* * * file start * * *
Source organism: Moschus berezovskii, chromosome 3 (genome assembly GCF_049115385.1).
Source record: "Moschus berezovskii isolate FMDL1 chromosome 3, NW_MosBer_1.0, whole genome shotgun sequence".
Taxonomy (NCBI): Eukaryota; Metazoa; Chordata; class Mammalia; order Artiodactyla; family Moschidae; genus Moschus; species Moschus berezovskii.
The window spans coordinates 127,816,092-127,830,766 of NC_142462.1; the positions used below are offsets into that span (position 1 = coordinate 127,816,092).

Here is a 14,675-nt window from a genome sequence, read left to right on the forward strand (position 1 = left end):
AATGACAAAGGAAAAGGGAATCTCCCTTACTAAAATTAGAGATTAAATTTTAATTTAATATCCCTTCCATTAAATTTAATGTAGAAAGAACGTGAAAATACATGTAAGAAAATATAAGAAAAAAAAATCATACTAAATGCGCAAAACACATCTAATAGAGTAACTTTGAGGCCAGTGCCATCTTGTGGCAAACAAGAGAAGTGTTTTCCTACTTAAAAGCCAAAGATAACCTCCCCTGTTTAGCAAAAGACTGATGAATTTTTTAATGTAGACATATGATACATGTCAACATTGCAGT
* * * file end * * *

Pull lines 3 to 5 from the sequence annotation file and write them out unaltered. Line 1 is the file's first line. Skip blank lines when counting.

Taxonomy (NCBI): Eukaryota; Metazoa; Chordata; class Mammalia; order Artiodactyla; family Moschidae; genus Moschus; species Moschus berezovskii.
The window spans coordinates 127,816,092-127,830,766 of NC_142462.1; the positions used below are offsets into that span (position 1 = coordinate 127,816,092).

Here is a 14,675-nt window from a genome sequence, read left to right on the forward strand (position 1 = left end):